Paris is famous for its Haussmannian boulevards and buildings, and picturesque cafés and bistros. What it certainly isn’t famous for is ruins. However, there is quite a collection of old infrastructure, Roman architecture, and an underground city of the dead. Here are ten of the city’s most accessible and often overlooked ruins.


A spiral staircase in the Denfert-Rochereau section of the catacombs (all photographs by the author unless indicated) 

Perhaps the most well-known “ruin” in Paris is the catacombs, a network of quarries that span around 200 miles under the city (in fact Parisians have been known to compare their city to a holey cheese there are so many tunnels dug out under the surface). A small portion of the catacombs were renovated and turned into ossuaries when the original resting places for the bodies were no longer viable, giving it the reputation of being one of the world’s largest graves.

Since 1874, a section has been open on a regular basis for tourists. However, what a lot of tourists don’t realize is that this is only a small segment of the mass network of tunnels.  Upon entering the ossuaries, you are faced with this warning: “Arrête! C’est ici l’empire de la Mort” (“Stop! Here lies the Empire of Death”), whereupon you are met with the first of the remains of the six million people that are buried within the catacombs.

As a popular tourist attraction, the catacombs now often have an enormous queue snaking around the block, thus it is always advisable to be early and expect a wait, and dress in layers — it can be extremely cold or hot outside, but the catacombs maintain a fairly consistent temperature once you enter the quarry tunnels. For the more daring, the museum is only the start of your potential journey. The tunnels extend far beyond what is available to see here, but nonetheless provides a fascinating visit. Though you might just find yourself bending the parameters of “easily accessible” and joining the cataphiles in order to seek out the rest…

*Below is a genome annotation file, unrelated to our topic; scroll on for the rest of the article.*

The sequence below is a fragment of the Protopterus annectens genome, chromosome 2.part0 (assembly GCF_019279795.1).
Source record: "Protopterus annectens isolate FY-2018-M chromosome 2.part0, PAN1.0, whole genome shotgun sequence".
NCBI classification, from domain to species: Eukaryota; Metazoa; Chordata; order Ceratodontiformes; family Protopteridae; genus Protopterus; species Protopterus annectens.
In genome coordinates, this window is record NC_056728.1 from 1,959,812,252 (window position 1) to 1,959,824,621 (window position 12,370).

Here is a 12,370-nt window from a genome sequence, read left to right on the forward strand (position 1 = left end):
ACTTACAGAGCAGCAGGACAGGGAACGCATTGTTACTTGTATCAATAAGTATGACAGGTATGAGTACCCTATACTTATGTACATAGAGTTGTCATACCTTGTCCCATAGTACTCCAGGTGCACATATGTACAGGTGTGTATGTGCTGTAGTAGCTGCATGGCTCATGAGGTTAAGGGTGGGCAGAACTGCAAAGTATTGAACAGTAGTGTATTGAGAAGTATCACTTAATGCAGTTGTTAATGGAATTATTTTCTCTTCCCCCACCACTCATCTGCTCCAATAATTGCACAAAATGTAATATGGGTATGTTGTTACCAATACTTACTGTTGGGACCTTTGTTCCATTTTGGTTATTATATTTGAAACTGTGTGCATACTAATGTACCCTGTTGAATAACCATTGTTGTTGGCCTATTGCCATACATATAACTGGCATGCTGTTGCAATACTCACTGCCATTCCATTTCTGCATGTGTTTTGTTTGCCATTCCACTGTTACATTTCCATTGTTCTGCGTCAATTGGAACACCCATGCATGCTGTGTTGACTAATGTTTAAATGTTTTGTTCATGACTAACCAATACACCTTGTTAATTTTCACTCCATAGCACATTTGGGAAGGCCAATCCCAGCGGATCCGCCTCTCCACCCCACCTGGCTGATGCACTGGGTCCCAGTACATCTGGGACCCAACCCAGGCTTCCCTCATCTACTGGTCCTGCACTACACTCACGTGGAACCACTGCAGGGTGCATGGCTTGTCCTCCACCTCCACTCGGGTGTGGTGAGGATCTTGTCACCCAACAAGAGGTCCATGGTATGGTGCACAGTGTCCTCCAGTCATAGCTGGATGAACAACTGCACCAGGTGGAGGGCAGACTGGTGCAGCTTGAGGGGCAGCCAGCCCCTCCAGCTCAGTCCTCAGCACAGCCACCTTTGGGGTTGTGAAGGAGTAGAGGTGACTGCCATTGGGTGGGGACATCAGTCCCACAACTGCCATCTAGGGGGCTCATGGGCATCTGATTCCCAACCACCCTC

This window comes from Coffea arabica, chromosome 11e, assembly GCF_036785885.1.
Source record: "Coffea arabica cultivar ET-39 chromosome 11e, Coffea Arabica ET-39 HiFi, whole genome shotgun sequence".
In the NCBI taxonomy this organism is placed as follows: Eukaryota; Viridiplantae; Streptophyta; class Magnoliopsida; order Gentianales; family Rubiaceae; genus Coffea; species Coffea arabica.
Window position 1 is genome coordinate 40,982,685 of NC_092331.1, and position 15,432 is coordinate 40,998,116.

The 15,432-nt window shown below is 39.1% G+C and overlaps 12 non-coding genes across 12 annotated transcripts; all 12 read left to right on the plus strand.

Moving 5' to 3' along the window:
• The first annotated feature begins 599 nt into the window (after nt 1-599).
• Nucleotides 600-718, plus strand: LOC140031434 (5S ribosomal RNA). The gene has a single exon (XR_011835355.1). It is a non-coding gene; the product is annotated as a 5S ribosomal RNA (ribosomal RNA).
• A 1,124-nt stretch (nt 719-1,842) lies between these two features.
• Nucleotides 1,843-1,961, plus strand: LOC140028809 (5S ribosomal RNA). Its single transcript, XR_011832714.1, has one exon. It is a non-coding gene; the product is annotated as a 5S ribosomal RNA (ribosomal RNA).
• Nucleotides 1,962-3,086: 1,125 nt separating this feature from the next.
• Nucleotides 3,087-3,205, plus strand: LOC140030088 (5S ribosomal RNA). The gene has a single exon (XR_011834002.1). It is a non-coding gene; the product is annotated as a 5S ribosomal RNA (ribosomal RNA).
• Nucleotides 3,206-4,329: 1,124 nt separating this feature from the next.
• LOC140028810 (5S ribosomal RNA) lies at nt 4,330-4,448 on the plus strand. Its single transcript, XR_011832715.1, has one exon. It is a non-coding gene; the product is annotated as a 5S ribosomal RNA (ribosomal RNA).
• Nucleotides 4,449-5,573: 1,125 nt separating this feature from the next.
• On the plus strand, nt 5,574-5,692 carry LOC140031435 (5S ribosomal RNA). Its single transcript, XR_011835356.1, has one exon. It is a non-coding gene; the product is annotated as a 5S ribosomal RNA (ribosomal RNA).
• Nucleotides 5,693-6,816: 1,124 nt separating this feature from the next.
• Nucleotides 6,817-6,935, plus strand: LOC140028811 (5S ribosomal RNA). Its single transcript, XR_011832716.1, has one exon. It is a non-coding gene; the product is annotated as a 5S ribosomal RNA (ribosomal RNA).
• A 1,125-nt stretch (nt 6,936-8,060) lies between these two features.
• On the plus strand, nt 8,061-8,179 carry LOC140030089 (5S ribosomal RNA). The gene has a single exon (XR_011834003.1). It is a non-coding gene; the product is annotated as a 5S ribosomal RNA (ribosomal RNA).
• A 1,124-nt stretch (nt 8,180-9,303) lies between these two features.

Le Carrefour des Morts (“The Crossroad of Death”), a part of the catacombs not open to the public (photograph by Adam Slater)

Entrance to the ossuaries

A sculpture of a castle in the catacombs museum

“Sword in the Stone” room (off the museum section of the catacombs).



Gare Montrouge-Ceinture, demolished late 2014.

La Petite Ceinture, literally “the little belt,” is a disused railway line that at the time of its construction, encircled Paris. The 32km long line has served various uses throughout its life. It was originally intended for military use to quickly transport troops around the city; unable to fund the project themselves, the government had to turn to the commercial railway companies to seek finance.

At the time, Paris had five main train stations linking it with other major cities in France, but not to each other, thus it was decided that a better-connected network was imperative. Between 1852 and 1853, Paris saw the arrival of three sections of the Petite Ceinture line, to be used for freight and passengers. However these three sections long remained separate, and it was not until 1869 that the rails became a full “ceinture,” or “belt,” around Paris.

The tracks now exist in various states of abandonment, gradually falling out of use since 1924, with various projects being undertaken to reuse sections of it. The majority of the west is now the RER line C, and several stations have been turned into bars and restaurants. Many others were destroyed totally. Lately, whole sections of railway have been removed to make way for new accommodations, which makes visiting this ruin essential.